What is chum salmon? This Alaska salmon has beautiful teeth, but it owes its name "dog salmon" because it was used to feed the dogs. The number of flies specific to Alaska salmon is innumerable. It is necessary to make choices by focusing on the likely fish at the time of your stay. Some flies are versatile. The main thing is to have several sizes, several colors (pink, fuschia, black, white, chartreuse). The presentation counts more than the color, it is therefore necessary to have light models, slightly leaded, leaded. Do not overfly the flies, it is better to add one to three meters of lead core in 25 lbs, the throw will be easier especially with a two-handed rod.

    For those who do not fly fishing, casting with lures (spinning spoon, undulating spoon, swimming fish) is possible provided you have impeccable equipment (powerful rod and powerful drag reel). Attention, the regulations in Alaska are very strict, it is necessary to replace the triple hooks by simple. To explore in depth fishing can be done with a "clown", a kind of propeller that is placed in front of the lure.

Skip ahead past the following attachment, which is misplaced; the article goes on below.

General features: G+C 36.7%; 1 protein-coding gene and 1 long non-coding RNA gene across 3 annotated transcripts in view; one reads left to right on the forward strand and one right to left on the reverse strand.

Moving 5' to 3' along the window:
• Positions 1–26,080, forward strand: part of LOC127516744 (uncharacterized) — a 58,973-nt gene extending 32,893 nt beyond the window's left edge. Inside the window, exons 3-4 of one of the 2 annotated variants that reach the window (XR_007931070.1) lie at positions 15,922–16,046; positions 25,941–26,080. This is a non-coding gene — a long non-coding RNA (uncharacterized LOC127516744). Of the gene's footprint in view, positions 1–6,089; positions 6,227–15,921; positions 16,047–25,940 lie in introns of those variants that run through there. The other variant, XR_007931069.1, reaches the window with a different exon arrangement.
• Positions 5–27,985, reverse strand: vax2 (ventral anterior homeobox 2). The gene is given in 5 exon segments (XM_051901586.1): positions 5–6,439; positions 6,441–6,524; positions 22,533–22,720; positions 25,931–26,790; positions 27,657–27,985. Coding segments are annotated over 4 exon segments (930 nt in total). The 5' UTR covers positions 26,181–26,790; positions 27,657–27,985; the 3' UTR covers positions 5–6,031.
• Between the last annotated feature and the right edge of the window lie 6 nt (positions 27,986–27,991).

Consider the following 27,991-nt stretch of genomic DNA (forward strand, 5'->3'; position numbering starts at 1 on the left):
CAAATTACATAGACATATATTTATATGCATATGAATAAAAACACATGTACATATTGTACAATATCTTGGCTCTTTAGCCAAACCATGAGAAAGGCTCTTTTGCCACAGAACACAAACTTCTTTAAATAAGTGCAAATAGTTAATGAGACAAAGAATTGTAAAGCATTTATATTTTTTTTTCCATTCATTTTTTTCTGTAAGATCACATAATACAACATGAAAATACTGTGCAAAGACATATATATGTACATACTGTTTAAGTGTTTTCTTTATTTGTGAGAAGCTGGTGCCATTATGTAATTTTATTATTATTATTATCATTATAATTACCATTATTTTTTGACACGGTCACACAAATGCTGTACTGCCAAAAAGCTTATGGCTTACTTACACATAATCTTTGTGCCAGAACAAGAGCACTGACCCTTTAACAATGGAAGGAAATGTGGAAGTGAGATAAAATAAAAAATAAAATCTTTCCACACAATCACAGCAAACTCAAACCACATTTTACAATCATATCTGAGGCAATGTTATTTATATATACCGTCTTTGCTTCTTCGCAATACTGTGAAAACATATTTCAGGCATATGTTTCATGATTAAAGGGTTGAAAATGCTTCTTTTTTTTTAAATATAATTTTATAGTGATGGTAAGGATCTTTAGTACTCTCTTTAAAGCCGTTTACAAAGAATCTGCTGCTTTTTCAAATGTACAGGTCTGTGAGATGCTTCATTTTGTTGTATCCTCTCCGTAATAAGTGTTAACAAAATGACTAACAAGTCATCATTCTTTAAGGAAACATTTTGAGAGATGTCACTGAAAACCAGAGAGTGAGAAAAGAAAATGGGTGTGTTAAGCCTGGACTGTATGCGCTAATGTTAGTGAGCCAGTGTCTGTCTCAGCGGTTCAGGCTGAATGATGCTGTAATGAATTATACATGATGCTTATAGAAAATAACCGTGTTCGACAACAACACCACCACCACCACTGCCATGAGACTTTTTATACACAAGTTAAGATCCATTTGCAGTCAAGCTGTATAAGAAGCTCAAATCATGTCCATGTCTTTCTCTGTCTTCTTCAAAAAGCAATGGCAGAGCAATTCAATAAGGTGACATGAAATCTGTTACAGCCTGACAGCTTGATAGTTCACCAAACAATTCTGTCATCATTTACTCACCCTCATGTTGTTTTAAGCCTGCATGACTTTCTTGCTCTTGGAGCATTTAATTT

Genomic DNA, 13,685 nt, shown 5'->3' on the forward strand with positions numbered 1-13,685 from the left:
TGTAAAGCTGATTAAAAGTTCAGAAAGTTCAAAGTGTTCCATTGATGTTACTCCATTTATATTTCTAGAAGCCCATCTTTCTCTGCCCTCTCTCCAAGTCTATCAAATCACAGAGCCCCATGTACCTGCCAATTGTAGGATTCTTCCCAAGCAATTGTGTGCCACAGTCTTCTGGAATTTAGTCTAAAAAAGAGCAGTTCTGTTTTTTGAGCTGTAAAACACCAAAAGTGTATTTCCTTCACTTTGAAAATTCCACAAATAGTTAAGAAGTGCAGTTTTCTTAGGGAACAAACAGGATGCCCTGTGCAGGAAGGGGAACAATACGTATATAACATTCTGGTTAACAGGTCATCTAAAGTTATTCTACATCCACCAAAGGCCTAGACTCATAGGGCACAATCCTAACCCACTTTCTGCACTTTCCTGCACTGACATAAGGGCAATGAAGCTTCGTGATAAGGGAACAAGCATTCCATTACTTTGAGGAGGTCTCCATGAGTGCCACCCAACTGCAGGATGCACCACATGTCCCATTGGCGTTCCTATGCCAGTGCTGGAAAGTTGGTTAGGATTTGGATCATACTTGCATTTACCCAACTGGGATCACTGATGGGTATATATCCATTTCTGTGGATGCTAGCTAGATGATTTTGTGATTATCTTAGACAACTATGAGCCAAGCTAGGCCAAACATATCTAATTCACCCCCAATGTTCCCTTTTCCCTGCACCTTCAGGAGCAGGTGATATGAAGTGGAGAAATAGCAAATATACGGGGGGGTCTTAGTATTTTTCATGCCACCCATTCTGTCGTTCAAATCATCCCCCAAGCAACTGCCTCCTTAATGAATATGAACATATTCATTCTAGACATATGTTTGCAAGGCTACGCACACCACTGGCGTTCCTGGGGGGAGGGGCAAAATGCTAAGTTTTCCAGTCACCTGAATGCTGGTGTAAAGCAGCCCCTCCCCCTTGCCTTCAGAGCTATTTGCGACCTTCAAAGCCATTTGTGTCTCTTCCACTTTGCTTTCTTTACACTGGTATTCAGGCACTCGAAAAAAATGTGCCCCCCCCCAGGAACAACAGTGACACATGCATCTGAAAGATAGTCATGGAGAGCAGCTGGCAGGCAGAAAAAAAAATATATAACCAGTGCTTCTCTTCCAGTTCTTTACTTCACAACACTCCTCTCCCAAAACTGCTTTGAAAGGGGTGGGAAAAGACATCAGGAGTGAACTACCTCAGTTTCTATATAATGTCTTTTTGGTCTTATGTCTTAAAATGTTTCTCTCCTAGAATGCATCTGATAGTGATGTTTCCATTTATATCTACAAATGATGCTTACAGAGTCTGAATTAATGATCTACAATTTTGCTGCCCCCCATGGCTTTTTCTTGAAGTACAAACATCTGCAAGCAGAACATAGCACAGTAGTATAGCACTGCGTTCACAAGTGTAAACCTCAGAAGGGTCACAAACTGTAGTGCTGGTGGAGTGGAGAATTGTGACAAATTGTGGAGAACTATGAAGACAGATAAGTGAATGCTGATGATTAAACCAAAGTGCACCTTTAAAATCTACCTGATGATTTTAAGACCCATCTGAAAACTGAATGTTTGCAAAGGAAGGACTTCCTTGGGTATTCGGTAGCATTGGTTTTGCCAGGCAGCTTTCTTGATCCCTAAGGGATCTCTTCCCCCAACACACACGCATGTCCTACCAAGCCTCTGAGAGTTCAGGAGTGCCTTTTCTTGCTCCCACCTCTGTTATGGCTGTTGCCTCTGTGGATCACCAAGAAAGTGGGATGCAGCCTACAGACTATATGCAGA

2. King salmon alaska or Chinook King Salmon Alaska:

    It is the largest, least common of the 5 species of Alaska salmon and one of the best salmon in the world. Its average weight is around 10 to 15kg but the river record is 44kg. At sea, fish over 50kg are quite often caught with a net. The King salmon is the emblem of Alaska. Their late sexual maturity partly explains the exceptional size they can reach. This salmon can reach 1.5m for more than 60kg and a longevity of 9 years. The Chinook is blue-green, purple on the back and the top of the head with silvery sides and a white belly. It has black spots on the tail and the upper half of its body. His mouth is often dark purple in color.